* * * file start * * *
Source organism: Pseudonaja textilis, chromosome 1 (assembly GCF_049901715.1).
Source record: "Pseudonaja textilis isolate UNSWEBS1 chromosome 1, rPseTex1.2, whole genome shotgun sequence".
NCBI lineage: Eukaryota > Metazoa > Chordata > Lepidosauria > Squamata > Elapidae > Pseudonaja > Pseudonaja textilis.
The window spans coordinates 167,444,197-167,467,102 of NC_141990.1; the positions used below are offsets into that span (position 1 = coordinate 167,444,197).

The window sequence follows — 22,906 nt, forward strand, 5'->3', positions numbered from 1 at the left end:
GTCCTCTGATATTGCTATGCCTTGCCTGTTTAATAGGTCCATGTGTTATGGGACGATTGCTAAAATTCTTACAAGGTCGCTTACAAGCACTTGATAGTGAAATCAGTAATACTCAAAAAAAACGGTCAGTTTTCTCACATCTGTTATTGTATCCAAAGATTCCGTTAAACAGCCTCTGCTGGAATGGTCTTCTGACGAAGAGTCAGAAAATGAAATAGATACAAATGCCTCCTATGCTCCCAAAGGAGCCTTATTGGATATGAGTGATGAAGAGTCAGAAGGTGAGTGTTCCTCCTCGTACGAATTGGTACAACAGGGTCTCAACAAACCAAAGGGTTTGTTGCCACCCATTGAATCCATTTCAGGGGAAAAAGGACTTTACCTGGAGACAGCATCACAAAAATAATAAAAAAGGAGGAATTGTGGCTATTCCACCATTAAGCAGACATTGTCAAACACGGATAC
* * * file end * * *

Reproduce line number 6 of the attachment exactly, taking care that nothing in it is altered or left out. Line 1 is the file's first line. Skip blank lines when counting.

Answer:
GTCCTCTGATATTGCTATGCCTTGCCTGTTTAATAGGTCCATGTGTTATGGGACGATTGCTAAAATTCTTACAAGGTCGCTTACAAGCACTTGATAGTGAAATCAGTAATACTCAAAAAAAACGGTCAGTTTTCTCACATCTGTTATTGTATCCAAAGATTCCGTTAAACAGCCTCTGCTGGAATGGTCTTCTGACGAAGAGTCAGAAAATGAAATAGATACAAATGCCTCCTATGCTCCCAAAGGAGCCTTATTGGATATGAGTGATGAAGAGTCAGAAGGTGAGTGTTCCTCCTCGTACGAATTGGTACAACAGGGTCTCAACAAACCAAAGGGTTTGTTGCCACCCATTGAATCCATTTCAGGGGAAAAAGGACTTTACCTGGAGACAGCATCACAAAAATAATAAAAAAGGAGGAATTGTGGCTATTCCACCATTAAGCAGACATTGTCAAACACGGATAC